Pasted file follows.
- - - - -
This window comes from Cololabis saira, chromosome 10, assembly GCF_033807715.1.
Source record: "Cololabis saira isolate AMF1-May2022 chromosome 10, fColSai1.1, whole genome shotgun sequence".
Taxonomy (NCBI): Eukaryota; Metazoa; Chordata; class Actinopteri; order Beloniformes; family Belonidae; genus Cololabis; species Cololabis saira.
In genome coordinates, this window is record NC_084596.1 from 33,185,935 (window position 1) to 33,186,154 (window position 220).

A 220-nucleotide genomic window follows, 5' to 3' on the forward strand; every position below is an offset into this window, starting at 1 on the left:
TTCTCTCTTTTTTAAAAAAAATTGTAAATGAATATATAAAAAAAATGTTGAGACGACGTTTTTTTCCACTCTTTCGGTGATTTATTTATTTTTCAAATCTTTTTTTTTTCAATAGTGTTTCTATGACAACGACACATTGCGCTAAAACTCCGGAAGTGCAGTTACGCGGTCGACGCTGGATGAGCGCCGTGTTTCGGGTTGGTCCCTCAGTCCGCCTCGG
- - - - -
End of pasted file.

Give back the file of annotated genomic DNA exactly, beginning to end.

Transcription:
This window comes from Cololabis saira, chromosome 10, assembly GCF_033807715.1.
Source record: "Cololabis saira isolate AMF1-May2022 chromosome 10, fColSai1.1, whole genome shotgun sequence".
Taxonomy (NCBI): Eukaryota; Metazoa; Chordata; class Actinopteri; order Beloniformes; family Belonidae; genus Cololabis; species Cololabis saira.
In genome coordinates, this window is record NC_084596.1 from 33,185,935 (window position 1) to 33,186,154 (window position 220).

A 220-nucleotide genomic window follows, 5' to 3' on the forward strand; every position below is an offset into this window, starting at 1 on the left:
TTCTCTCTTTTTTAAAAAAAATTGTAAATGAATATATAAAAAAAATGTTGAGACGACGTTTTTTTCCACTCTTTCGGTGATTTATTTATTTTTCAAATCTTTTTTTTTTCAATAGTGTTTCTATGACAACGACACATTGCGCTAAAACTCCGGAAGTGCAGTTACGCGGTCGACGCTGGATGAGCGCCGTGTTTCGGGTTGGTCCCTCAGTCCGCCTCGG